What happened

As of 12:55 p.m. EDT, shares of Lithium Americas (NYSE:LAC) were up 10% -- but not because of anything the company said.

Instead, Lithium Americas stock is sharply higher due to Albemarle (NYSE:ALB).

Arrow angles up on a green stock chart.

Image source: Getty Images.

So what

Specifically, Albemarle reported its fiscal Q3 earnings after the close of trading last night and blew away analyst estimates. Instead of the $770.4 million in revenue and the $0.77-per-share profit that Wall Street had predicted, Albemarle reported $830.6 million in revenue and an astonishing $1.05-per-share profit.  

Now, don't get too excited. Although Q3 sales surged 11% at the giant lithium miner, the profit earned on those sales -- the aforementioned $1.05 per share -- turns out to actually be only an adjusted profit. In fact, when calculated according to generally accepted accounting principles (GAAP), Albemarle ended up losing $3.36 per share for the quarter.  

Now what

As Albemarle explained in its press release, though, the only reason it lost money was because of "a $4.29 per share charge for a recent arbitration decision." That means that the underlying lithium business is still going strong.

Indeed, demand is so great for the metal that Albemarle says it's "making investments to add significant conversion capacity in China, initially targeting up to 150,000 metric tons of lithium hydroxide per year." And as further evidence of how well things are going, Albemarle upped its sales forecast for full-year 2021 to a range of $3.3 billion to $3.4 billion, with adjusted earnings between $3.85 and $4.15 per share.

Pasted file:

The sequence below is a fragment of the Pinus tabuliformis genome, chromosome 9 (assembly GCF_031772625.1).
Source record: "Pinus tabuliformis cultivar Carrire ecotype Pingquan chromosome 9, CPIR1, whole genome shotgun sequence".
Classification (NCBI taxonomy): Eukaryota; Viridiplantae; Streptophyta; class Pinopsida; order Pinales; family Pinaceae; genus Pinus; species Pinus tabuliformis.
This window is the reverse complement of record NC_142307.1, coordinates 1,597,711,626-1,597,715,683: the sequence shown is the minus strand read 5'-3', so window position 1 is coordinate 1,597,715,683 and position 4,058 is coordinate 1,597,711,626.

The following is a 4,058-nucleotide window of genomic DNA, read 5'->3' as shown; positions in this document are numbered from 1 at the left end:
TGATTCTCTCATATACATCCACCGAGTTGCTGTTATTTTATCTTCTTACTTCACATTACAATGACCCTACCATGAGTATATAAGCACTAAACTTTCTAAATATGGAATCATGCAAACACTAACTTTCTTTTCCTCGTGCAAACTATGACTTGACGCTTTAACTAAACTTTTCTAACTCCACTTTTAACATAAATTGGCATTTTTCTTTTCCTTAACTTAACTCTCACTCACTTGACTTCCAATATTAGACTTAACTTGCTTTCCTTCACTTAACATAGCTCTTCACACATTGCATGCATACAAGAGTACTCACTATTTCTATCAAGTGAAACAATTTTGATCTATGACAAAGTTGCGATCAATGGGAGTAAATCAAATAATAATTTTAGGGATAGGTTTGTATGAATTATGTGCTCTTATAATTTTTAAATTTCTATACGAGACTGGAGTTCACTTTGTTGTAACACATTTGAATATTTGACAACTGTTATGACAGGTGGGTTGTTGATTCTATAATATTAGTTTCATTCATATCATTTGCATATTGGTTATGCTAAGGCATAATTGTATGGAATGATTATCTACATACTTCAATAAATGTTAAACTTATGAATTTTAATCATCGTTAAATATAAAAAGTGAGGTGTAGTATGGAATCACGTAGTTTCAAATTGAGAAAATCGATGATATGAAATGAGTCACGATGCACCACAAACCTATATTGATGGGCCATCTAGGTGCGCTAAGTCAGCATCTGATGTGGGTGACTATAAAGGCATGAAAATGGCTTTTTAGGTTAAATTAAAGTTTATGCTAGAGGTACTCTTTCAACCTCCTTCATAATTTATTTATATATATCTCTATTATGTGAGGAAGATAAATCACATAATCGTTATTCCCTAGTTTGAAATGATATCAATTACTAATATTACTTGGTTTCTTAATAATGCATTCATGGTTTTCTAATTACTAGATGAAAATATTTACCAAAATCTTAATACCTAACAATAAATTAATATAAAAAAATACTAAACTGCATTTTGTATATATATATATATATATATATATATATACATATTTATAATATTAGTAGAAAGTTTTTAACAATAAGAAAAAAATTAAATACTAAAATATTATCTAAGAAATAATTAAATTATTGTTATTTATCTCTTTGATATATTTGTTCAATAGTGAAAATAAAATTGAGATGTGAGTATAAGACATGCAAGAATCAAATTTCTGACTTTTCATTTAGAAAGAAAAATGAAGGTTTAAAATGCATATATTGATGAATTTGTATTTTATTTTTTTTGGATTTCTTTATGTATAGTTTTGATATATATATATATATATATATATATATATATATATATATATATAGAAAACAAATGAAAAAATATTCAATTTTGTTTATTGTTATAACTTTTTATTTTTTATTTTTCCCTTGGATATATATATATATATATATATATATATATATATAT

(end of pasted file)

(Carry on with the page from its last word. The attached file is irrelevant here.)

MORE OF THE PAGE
Granted, Albemarle expects to burn cash this year -- free cash flow will be about negative $350 million, give or take. But on balance, the strong revenue growth that this Lithium Americas peer is enjoying and the booming (if adjusted) profits seem to have investors very excited to hear what Lithium Americas will say when it reports its own earnings 11 days from now.  

This article represents the opinion of the writer, who may disagree with the “official” recommendation position of a Motley Fool premium advisory service. We’re motley! Questioning an investing thesis -- even one of our own -- helps us all think critically about investing and make decisions that help us become smarter, happier, and richer.